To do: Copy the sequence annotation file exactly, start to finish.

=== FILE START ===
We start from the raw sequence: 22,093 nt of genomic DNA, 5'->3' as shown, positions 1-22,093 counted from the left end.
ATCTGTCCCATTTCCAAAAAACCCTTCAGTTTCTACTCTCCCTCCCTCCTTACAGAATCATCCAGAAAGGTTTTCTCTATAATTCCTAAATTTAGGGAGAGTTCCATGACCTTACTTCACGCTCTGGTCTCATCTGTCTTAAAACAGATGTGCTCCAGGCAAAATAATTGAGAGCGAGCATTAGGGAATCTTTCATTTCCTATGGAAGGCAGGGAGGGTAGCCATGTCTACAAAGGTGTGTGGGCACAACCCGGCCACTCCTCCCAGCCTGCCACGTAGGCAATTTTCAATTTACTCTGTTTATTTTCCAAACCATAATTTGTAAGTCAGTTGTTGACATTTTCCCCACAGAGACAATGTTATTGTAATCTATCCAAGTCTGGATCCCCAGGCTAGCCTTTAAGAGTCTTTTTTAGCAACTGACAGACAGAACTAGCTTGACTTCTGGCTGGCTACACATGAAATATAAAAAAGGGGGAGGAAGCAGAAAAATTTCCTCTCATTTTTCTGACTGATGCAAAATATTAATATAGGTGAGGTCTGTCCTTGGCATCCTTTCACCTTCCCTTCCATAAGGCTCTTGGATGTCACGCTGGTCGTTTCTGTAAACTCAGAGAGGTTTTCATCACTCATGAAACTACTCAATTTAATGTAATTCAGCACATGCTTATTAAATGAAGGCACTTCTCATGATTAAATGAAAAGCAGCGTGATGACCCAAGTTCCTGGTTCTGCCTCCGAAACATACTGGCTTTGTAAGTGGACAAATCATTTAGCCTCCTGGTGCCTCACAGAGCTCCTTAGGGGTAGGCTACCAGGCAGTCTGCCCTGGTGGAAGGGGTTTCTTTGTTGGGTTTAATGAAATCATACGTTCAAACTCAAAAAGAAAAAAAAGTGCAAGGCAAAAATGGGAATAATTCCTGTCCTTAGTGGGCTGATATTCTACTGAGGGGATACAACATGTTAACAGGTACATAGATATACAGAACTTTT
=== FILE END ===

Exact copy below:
We start from the raw sequence: 22,093 nt of genomic DNA, 5'->3' as shown, positions 1-22,093 counted from the left end.
ATCTGTCCCATTTCCAAAAAACCCTTCAGTTTCTACTCTCCCTCCCTCCTTACAGAATCATCCAGAAAGGTTTTCTCTATAATTCCTAAATTTAGGGAGAGTTCCATGACCTTACTTCACGCTCTGGTCTCATCTGTCTTAAAACAGATGTGCTCCAGGCAAAATAATTGAGAGCGAGCATTAGGGAATCTTTCATTTCCTATGGAAGGCAGGGAGGGTAGCCATGTCTACAAAGGTGTGTGGGCACAACCCGGCCACTCCTCCCAGCCTGCCACGTAGGCAATTTTCAATTTACTCTGTTTATTTTCCAAACCATAATTTGTAAGTCAGTTGTTGACATTTTCCCCACAGAGACAATGTTATTGTAATCTATCCAAGTCTGGATCCCCAGGCTAGCCTTTAAGAGTCTTTTTTAGCAACTGACAGACAGAACTAGCTTGACTTCTGGCTGGCTACACATGAAATATAAAAAAGGGGGAGGAAGCAGAAAAATTTCCTCTCATTTTTCTGACTGATGCAAAATATTAATATAGGTGAGGTCTGTCCTTGGCATCCTTTCACCTTCCCTTCCATAAGGCTCTTGGATGTCACGCTGGTCGTTTCTGTAAACTCAGAGAGGTTTTCATCACTCATGAAACTACTCAATTTAATGTAATTCAGCACATGCTTATTAAATGAAGGCACTTCTCATGATTAAATGAAAAGCAGCGTGATGACCCAAGTTCCTGGTTCTGCCTCCGAAACATACTGGCTTTGTAAGTGGACAAATCATTTAGCCTCCTGGTGCCTCACAGAGCTCCTTAGGGGTAGGCTACCAGGCAGTCTGCCCTGGTGGAAGGGGTTTCTTTGTTGGGTTTAATGAAATCATACGTTCAAACTCAAAAAGAAAAAAAAGTGCAAGGCAAAAATGGGAATAATTCCTGTCCTTAGTGGGCTGATATTCTACTGAGGGGATACAACATGTTAACAGGTACATAGATATACAGAACTTTT